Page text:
Charley Rich, Nastel Technologies
Looking back to the January 2010 FST post, The coming year: 2010 predictions,there were mixed opinions on what direction financial services IT spending would take in 2010. Some industry resources forecasted tech spending would increase given that new strategic technologies would require significant investments, while other key players predicted reductions in the amount of money available for technological investments.
With 2010 capping off in mere days, Gartner has reported IT spending indeed did increase in 2010 and that a 3.5% increase in worldwide IT spending for 2011 is likely.
While this is a positive sign of an economic upturn, it’s vital in 2011 for financial services organizations to control costs by optimizing business processes. This empowers institutions to be more competitive at a lower cost and with an improved customer experience.
The key here is to integrate IT into the business. IT teams need to be able to instantly visualize technology issues as situations in the context of their business and to automatically predict – and even prevent – their business impact. The all too common alternative, simply reacting to problems, is an expensive process for problem resolution. This impacts the business in multiple ways such as escalating support costs, reduced productivity and poor customer service – all of which result in customer attrition and order fallout. Even more troublesome is that most of IT talent gets pulled into fixing problems instead of working on developing new services to attract business. As such, IT is stuck fixing the business instead of helping to grow it.
A remedy for reactive troubleshooting is Business Transaction Management (BTM). The IT departments in financial services firms can utilize BTM to monitor business processes comprised of applications, the transactions they invoke and the middleware that interconnects them for patterns that identify imminent failures. The software needs to be able to monitor complex, service oriented architecture (SOA) applications comprised of many composite services spanning the distributed, mainframe and cloud tiers. These composite applications are themselves dependent on other complex processes that are prone to failure including networks, storage, security, firewalls and even the electrical power grid – any of which could cascade into a serious business impacting problem.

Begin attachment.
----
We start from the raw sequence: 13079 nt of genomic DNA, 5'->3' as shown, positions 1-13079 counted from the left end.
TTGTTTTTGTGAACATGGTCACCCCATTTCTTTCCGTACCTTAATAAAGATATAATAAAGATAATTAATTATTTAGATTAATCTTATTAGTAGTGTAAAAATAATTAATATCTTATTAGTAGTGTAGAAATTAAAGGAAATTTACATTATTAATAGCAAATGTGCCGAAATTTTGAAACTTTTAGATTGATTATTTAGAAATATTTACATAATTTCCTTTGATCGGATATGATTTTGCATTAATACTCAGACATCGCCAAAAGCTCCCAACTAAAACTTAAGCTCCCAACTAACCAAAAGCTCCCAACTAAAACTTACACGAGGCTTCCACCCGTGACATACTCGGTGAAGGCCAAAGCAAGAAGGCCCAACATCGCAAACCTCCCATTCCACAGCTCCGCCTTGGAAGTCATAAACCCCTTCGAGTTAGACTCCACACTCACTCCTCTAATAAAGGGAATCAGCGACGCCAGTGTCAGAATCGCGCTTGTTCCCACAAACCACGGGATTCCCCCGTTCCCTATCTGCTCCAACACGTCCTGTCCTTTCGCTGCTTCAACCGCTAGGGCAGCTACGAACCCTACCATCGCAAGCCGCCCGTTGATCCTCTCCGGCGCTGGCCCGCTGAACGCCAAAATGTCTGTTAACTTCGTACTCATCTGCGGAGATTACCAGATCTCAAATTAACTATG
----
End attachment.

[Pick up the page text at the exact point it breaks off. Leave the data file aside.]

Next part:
BTM solutions give deep visibility into transactions from the business perspective and can discriminate between failures which are important, but not business impacting, and those that have immediate critical impact to the business. Customer satisfaction and the visibility provided by BTM are intertwined. Once middleware and related processes begin to conflict and slow down, end users experience session time-outs related to new application versions or scalability problems. In order to avoid this, IT departments need the visibility BTM brings to see these bottlenecks.
To begin the BTM process, the software first needs to clearly define normal behavioral benchmarks. BTM systems can use a combination of Complex Event Processing (CEP) with policies to determine normal or abnormal behaviors compared to the business’ expected results.
Establishing the “normal” first involves establishing a base line of user-defined samples for certain sets of key performance indicators. Computation of statistical indicators follows, which measure rate of change, momentum, exponentially moving averages and other analytics. The system then compares the newly made samples to the continuously learning base line to understand if there is a deviation from normal behavior and determine if this will have business impact.
An effective BTM solution should monitor applications, transactions and middleware to proactively find business process issues. In addition, by leveraging CEP, it can prevent the impact of a problem via the automated dynamic invocation of business rules.
So what’s the big picture result? Implementation of BTM in financial services will result in lessened mean times to resolve problems, and will greatly increase the time between system failures, thus, freeing up IT resources to help build the business.
Lowered costs through operational efficiencies will always be a priority for financial services IT management. However, saving money isn’t strategy, it’s a tactic. No financial services institution can claim saving money internally is a competitive differentiator. Saving money will remain the number one priority, but 2011 should see a focus on other initiatives including growing revenue and improved customer satisfaction as companies begin to focus on growth instead of recession-induced survival.
Financial services IT departments can meet the challenge of optimizing business processes and maintaining (or lowering) operational costs through forward thinking strategies including Business Transaction Management. Additionally, the proactive identification and preventive action can be a direct driver of customer retention, acquisition and business growth.